We will source specific pieces for clients. If someone wants, say, a marble Louis XVI fireplace with ormolu ornaments, we will try to find exactly that. We currently have a potential project with the architect Gabriel Calatrava in New York. If it goes ahead, we will need to source a large quantity of eighteenth-century parquet flooring, seventeenth- and eighteenth-century French stone fireplaces and numerous antique garden ornaments. Once, we had a request for a large iron entrance gate to a château, with pillars in stone. We found it!
How do you transport items that are both enormously heavy and fragile because of their age?
It’s not always easy! When you are talking about the Cowbridge estate garden folly or a monumental marble fireplace mantel, it’s a real project. Sometimes, the stones in a mantel are really part of the walls. I have a network of artisans all over France, and when I find a huge piece like that, I contact someone from the region, a mason, to dismantle it. Then they pack everything on wooden pallets, load it — very carefully! — onto a truck and bring it back here. On-site, I have seven employees, and three of them are in charge of the restoration, presentation and then dismantling and packing it when it is sold.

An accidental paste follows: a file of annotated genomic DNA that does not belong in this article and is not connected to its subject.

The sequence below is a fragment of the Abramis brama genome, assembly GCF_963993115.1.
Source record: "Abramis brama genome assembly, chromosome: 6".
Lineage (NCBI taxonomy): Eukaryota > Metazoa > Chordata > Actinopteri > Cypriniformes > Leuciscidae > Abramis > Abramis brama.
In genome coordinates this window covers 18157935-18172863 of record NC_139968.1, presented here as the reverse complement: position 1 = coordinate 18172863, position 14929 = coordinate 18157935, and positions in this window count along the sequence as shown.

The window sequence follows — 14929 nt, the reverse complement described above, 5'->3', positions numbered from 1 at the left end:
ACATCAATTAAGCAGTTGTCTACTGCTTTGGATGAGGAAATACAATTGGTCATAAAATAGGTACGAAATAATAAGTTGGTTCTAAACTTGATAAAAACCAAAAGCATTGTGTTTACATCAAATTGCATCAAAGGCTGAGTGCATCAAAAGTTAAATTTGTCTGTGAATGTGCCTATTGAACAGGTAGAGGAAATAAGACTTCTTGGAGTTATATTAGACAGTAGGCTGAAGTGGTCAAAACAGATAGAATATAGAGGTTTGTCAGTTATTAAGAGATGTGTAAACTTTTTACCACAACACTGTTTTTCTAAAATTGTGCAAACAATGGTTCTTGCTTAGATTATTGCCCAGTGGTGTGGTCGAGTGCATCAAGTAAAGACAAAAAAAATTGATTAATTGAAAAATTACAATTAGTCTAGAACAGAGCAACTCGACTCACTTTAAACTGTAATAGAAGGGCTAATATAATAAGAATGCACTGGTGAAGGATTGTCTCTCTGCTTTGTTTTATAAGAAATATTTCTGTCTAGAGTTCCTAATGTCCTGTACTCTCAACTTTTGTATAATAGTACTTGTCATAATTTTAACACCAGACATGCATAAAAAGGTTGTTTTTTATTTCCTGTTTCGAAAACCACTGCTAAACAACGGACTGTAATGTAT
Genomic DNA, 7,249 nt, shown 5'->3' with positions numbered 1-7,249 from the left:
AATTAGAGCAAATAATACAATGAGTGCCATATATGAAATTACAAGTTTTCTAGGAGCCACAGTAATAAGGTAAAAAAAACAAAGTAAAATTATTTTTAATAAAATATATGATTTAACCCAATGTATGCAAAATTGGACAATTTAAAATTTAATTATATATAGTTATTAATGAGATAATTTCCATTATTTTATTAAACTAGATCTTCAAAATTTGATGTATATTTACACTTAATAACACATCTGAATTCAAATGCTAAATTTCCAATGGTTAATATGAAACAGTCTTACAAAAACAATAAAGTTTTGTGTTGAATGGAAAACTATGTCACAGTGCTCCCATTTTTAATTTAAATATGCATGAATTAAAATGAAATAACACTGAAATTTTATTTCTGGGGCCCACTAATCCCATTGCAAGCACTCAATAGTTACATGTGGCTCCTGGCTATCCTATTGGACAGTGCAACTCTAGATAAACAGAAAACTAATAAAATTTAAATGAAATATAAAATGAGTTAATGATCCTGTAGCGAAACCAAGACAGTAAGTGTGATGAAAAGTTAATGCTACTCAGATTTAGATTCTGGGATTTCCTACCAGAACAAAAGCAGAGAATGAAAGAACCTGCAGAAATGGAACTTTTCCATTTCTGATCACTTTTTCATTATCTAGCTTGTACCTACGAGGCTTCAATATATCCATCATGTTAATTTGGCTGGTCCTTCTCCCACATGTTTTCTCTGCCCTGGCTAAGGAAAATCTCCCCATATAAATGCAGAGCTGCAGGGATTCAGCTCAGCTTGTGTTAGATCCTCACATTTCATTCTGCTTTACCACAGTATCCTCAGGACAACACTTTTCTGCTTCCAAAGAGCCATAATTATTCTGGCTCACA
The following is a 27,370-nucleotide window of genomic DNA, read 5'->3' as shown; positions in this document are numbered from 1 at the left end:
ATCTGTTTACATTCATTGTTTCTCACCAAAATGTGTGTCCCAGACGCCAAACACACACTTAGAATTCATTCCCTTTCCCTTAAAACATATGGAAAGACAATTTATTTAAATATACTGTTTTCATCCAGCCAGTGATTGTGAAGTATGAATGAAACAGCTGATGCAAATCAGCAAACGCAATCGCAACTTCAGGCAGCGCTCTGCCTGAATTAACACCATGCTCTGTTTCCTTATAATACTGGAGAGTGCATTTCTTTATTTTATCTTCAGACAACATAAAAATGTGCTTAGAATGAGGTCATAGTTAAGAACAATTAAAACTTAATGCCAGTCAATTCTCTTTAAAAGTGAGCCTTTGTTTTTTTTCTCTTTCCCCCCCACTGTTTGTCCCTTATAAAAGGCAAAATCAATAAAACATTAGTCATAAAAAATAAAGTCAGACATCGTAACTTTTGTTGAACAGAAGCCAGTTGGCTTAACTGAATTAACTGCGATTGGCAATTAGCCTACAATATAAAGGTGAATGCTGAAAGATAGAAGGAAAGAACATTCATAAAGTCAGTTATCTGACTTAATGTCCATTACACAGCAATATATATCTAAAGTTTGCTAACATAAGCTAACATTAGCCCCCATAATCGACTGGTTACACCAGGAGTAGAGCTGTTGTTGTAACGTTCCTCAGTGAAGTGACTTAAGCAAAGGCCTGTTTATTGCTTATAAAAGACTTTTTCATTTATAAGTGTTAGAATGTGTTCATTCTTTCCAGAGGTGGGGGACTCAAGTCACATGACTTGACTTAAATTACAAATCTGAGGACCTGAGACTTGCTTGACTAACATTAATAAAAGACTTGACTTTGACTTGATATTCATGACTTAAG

Every one of them is knowledgeable about how to handle these heavy yet fragile objects — it’s very easy to break stone. But when I love a piece, I’m never afraid of the logistics. I think the only reason I wouldn’t buy something would be the price. The average turnover for a piece is about a year, so you need to be able to afford that. I’ve had opportunities to buy complete buildings that were going to be demolished, but that is too much money for something that could take you ten years or more to sell.
Do you interact with your clients and designers about where a piece will be placed?